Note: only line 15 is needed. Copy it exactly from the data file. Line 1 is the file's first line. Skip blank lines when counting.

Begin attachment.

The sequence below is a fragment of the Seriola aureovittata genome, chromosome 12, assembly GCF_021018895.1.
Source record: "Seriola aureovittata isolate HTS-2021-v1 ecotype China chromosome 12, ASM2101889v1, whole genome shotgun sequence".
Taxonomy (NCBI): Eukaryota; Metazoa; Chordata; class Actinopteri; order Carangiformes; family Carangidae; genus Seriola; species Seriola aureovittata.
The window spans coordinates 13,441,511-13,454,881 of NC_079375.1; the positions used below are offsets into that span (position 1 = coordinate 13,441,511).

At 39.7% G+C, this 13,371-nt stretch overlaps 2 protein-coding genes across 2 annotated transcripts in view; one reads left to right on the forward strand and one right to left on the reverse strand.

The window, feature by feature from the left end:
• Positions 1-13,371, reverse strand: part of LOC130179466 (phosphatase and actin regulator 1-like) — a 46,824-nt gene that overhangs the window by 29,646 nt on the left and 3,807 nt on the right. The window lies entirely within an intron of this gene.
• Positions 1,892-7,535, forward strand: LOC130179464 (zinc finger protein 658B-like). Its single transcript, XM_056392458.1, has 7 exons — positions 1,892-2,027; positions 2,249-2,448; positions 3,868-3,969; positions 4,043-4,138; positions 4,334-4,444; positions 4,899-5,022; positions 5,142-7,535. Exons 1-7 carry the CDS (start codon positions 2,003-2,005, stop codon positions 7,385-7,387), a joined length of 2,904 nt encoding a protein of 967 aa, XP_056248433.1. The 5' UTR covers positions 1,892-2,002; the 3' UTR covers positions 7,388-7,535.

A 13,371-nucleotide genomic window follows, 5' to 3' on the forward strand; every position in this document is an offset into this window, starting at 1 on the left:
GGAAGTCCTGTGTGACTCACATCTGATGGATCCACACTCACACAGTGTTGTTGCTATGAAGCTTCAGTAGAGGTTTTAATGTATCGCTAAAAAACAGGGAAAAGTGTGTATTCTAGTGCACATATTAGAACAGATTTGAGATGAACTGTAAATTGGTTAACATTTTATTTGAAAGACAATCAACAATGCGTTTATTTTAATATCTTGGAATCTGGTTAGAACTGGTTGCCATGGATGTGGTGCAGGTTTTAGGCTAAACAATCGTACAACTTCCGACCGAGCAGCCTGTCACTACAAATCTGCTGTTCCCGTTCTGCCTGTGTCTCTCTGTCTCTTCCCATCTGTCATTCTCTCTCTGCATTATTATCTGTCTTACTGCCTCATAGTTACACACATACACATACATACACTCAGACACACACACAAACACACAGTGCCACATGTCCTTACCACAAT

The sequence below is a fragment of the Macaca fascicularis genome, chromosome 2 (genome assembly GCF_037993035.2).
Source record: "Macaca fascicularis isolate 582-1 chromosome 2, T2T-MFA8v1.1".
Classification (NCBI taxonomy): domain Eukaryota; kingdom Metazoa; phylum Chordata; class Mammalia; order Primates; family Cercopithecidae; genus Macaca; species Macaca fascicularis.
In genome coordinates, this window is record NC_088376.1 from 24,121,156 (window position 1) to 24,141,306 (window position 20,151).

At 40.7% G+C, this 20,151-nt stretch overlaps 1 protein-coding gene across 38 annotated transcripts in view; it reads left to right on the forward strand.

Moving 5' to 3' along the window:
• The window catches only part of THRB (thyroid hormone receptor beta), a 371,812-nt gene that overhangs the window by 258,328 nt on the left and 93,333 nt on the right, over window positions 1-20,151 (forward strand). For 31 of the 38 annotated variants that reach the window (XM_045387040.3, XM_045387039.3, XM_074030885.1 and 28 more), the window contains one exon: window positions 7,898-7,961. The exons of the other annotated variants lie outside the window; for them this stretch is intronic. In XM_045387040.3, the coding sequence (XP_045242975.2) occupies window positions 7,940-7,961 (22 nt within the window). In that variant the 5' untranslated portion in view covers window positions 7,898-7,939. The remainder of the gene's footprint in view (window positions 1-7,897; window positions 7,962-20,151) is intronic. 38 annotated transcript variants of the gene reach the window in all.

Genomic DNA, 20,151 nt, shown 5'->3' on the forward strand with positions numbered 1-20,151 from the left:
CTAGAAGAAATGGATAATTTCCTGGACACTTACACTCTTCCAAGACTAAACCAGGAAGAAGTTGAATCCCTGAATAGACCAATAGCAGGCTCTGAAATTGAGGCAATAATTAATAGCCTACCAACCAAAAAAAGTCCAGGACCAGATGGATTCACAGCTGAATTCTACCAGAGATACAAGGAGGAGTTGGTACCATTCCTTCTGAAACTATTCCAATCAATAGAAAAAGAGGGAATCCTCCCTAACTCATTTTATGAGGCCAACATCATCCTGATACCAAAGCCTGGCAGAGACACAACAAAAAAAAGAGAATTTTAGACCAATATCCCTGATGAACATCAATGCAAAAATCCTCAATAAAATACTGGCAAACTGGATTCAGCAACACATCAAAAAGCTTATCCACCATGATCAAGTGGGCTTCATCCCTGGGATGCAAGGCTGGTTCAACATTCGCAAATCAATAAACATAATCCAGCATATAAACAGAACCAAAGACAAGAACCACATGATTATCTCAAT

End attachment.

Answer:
At 40.7% G+C, this 20,151-nt stretch overlaps 1 protein-coding gene across 38 annotated transcripts in view; it reads left to right on the forward strand.